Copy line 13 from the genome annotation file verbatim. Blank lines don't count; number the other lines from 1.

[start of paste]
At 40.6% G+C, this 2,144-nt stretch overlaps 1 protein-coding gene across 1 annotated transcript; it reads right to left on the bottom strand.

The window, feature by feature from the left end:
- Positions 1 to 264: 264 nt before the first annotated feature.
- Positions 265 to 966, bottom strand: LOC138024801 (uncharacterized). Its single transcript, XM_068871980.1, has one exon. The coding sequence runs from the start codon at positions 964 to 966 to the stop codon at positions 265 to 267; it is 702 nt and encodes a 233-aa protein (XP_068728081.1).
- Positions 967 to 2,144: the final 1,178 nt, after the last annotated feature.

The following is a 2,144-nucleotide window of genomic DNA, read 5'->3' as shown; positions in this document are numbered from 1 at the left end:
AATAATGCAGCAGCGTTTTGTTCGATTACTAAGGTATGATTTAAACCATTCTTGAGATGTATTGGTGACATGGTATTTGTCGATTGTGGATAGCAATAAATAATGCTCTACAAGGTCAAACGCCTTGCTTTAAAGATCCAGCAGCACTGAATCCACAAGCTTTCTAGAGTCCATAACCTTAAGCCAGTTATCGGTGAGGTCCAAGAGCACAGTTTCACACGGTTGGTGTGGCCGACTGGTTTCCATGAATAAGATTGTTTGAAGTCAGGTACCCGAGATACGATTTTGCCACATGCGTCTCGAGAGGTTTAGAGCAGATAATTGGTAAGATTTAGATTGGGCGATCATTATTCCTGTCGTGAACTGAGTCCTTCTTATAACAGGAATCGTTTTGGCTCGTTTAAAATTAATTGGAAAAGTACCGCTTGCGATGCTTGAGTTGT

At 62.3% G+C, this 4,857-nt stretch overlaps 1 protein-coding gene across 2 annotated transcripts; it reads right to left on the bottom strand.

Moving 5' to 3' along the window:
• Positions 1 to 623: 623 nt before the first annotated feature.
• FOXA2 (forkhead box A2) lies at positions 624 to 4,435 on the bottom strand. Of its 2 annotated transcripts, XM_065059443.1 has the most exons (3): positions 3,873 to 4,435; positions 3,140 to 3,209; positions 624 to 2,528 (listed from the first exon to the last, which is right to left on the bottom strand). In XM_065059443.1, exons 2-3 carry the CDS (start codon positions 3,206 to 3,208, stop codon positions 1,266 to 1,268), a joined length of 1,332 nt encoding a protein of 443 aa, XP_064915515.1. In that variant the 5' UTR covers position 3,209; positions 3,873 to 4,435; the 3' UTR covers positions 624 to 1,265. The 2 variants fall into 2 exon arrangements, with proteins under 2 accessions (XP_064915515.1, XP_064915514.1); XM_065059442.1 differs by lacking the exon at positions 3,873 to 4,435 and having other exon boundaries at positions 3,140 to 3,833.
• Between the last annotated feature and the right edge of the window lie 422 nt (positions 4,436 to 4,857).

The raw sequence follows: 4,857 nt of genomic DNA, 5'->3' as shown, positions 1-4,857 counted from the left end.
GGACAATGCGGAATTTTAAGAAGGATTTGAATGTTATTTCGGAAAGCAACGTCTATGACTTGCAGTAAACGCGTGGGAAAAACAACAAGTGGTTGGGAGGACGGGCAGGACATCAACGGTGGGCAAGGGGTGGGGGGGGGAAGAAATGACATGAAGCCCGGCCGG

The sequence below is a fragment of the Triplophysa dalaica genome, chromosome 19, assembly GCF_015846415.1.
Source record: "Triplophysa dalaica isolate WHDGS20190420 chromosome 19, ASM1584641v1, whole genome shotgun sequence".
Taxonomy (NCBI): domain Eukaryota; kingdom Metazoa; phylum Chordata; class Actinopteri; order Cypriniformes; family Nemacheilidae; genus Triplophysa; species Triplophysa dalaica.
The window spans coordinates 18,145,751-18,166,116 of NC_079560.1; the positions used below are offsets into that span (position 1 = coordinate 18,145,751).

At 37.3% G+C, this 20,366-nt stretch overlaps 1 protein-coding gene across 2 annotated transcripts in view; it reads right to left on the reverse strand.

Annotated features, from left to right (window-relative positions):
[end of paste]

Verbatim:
The raw sequence follows: 4,857 nt of genomic DNA, 5'->3' as shown, positions 1-4,857 counted from the left end.